Thousands of wines at your fingertips

Search database of wine reviews
Read about wines BEFORE they hit the stores
Match wines with foods



A gift for the literate wine-lover in your life – who may be you. Tony's murder mystery novels, set in the world of wine, are now available at a discount – autographed.

Find out more...

Listen to Tony

Listen to Tony talk about wine on 680 NEWS radio on Fridays at 10:48 am, on Saturdays at 2:48 am and 9:48 am, and on Sundays at 12:48 am and 1:48 pm.
Tony Aspler
Wine Reviews
Food & Wine Match
Personal Wine Cellar
Pocket Wine Cellar
Gourmet Recipes
Wine Primer
More Tony Aspler
Tony's Books Tony's Books
Ontario Wine Awards
About Us About Us

E-mail Address or
Forget Password?


All about sparkling wine Port wine 101 Pairing food and wine Pairing wine and cheese What wine to serve with chocolate Why we like to visit wine country A wine tour of Italy Germany and German wines Wine touring France: Cognac and Bordeaux Wine touring France: Burgundy A tour of California wine country











More Tony's Blog  

Sweet Thoughts for Valentine's Day (February 8, 2008)

As wine lovers, we begin our affair with sweet wines (think about the very first glass you ever tasted. Baby Duck? Mateus Rose? Manischewitz?). As our tastes become more sophisticated, we "dry out," preferring more savoury flavours. But we never quite lose the yen for sweet wines.

This sweet-sour ambivalence plays out dramatically at the dinner table – whether to serve the cheese course before or after dessert. In this debate I come down firmly on the "after" side.

The French wheel in the cheese trolley after they'd had their dessert; but then they will begin the meal with a glass of ruby port as an aperitif. This is not a good idea. Do not try this at home. A sweet wine before a meal will dull your appetite, while a dry wine – Brut champagne, fino sherry, Sercial Madeira, Chablis, dry Riesling, etc. – stimulates the appetite.

Try this experiment for yourself. Take a glass of dry white wine and give it a succession of little sniffs. Pay attention to what is happening in your mouth while you're sniffing. Involuntarily, you will start to salivate. The citrus and tartaric acids in the wine will stimulate your saliva glands which begin to secrete saliva. This will make you feel hungry. A sweet wine taken before a meal will dampen your appetite.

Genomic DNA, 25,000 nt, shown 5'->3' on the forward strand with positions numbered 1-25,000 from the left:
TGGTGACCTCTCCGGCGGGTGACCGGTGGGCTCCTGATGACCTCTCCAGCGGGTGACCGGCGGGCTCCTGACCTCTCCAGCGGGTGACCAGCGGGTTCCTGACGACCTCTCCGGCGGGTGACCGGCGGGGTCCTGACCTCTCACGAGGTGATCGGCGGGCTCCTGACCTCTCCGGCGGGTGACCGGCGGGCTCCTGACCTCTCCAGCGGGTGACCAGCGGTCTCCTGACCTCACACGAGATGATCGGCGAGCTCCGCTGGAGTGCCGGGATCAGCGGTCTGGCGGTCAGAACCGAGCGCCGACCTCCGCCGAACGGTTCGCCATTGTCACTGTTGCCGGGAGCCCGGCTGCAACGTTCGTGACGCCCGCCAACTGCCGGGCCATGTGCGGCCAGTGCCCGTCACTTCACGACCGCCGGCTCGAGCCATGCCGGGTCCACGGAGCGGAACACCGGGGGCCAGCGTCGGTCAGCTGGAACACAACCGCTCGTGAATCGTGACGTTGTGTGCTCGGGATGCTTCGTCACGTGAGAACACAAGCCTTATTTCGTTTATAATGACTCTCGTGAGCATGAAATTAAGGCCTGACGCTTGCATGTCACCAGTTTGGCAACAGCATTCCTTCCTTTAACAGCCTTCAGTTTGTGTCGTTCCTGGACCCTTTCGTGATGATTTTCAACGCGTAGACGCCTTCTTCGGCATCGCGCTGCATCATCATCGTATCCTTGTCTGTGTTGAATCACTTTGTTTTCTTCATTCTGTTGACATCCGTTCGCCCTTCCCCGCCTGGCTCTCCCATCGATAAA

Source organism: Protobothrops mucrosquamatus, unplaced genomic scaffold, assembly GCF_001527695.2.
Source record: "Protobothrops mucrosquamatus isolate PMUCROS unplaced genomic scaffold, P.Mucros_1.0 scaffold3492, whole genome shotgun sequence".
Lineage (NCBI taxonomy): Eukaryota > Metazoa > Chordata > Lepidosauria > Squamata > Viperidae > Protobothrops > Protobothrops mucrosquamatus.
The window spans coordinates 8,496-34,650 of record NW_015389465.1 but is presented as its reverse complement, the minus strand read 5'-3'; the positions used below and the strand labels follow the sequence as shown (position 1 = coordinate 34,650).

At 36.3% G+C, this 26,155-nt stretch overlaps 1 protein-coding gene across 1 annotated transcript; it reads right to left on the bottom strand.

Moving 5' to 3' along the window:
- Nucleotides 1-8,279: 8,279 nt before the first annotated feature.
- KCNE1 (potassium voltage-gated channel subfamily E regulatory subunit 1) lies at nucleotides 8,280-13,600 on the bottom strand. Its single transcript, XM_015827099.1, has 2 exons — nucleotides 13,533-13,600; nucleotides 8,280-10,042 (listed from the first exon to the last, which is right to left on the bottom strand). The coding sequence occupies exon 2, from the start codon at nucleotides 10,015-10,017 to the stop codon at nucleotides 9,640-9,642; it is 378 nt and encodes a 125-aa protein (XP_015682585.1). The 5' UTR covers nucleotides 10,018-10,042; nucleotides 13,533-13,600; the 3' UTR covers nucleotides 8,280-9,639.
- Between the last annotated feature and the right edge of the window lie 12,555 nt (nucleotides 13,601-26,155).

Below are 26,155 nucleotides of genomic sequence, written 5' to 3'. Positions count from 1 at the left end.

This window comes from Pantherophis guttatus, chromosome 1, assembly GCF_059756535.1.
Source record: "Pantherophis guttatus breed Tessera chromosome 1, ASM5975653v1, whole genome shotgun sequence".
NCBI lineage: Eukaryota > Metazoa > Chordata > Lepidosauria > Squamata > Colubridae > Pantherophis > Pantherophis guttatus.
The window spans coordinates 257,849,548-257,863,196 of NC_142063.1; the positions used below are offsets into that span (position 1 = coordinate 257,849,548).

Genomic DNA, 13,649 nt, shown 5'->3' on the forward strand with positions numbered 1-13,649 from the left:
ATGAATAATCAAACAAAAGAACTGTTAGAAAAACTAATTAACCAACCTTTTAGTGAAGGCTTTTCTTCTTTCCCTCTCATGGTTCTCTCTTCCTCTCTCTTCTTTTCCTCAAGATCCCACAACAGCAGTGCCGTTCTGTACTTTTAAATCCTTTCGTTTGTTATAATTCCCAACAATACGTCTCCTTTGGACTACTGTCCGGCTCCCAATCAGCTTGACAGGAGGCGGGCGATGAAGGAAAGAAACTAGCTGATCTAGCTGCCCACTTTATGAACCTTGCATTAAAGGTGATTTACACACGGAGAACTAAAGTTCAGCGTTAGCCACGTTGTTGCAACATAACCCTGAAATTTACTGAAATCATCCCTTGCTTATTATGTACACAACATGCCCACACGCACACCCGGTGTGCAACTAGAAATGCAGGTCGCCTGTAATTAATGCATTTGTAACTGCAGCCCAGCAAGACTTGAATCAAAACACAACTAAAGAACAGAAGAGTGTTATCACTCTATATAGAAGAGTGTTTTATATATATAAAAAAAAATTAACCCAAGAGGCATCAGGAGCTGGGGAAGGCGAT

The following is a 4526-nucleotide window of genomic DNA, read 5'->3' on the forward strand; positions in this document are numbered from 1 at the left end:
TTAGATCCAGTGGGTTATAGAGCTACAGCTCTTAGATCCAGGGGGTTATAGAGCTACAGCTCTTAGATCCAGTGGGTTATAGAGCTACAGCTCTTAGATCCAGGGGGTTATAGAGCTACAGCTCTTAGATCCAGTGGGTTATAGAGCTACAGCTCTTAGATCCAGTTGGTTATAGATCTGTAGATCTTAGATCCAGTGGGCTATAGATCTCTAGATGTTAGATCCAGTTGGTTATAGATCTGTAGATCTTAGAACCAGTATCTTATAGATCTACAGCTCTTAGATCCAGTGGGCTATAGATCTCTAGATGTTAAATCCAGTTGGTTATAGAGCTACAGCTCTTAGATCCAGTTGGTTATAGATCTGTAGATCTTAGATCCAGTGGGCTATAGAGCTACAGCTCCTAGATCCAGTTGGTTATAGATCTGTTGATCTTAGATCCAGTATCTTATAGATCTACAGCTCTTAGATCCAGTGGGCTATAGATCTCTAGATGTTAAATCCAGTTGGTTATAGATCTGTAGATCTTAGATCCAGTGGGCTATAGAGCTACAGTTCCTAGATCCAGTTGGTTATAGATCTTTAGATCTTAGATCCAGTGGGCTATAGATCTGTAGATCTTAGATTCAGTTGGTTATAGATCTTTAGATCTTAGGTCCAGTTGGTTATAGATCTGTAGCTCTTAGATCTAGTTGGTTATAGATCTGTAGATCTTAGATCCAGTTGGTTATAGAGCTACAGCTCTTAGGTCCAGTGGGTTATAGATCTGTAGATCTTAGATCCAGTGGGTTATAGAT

When it comes to the "cheese versus dessert" debate, the reason why I opt for cheese before something sweet is because the flavours of the preceding course (meat or fish) are invariably savoury, so there is a more natural taste transition to tuck into a selection of cheeses. Added to this is the possibility of finishing off the wine you served to complement the main course with the cheese. And this progression will allow you to serve a dessert wine without moving back to a dry wine for cheese (unless, of course, you're offering a blue cheese like Stilton or Roquefort, which cries out for port.).

The trick in matching wines with dessert is that the wine has to be sweeter than the dessert. The most successful pairings usually involve fruit of some kind (except for grapes: serving grapes with wine is somehow incestuous, or as one gastronome put it, "I don't take my wine in pill form"). Pears, apples, berries are ideal accompaniments to sweet wines because of their acidity and low level of sweetness. Chocolate, meringue and caramel are more difficult but not impossible to marry with wines. If the dessert is sweeter than the wine it will emphasize the wine's acidity and make it taste sharp.

So what constitutes a dessert wine? Sweetness by itself is not necessarily a virtue if the wine is not in balance; otherwise you could fill your glass with honey. The world's great dessert wines – Sauternes (think Château d'Yquem), Tokaji Escenzia from Hungary, German Riesling Trockenbeerenauslese and Ontario Icewine – all have high acidity to carry the residual sugar and cleanse the palate.

There are basically two styles of dessert wines – those that are fortified with brandy (port, sherry, Bual and Malmsey (two sweeter styles of Madeira) and Banyuls, a sweet red wine from the French Pyrenees) and unfortified sweet wines that are late harvested or left to freeze on the vine. The addition of brandy during the fermentation process kills the yeast that converts grape sugars into alcohol, thus leaving amounts of residual sugar in the wine.

Fortified dessert wines, because of their power, can go with virtually any dessert you want, including chocolate.

Unfortified dessert wines, like Sauternes, Barsac, Late Harvest Riesling and Icewines, are more delicate and require desserts with good acidity, such a pear flan, tarte tartin, apple strudel and the like.

Purchase these wines in half bottles if available, because you only need a two-ounce pour, which makes six glasses per half bottle. Fortified wines, such as tawny port, cream sherry and the sweeter Madeiras, once opened will last a lot longer than unfortified wines or vintage port because they are already oxidized. And chill them well. Except, of course, Vintage Port.

And then of course there is a time to serve dessert wines without dessert. As I mentioned earlier, sweet wines have a dampening effect on appetite. So if you have a horde of people descend on you and you have nothing in the larder or fridge to offer them, serve them a sweet wine.




More Tony's Blog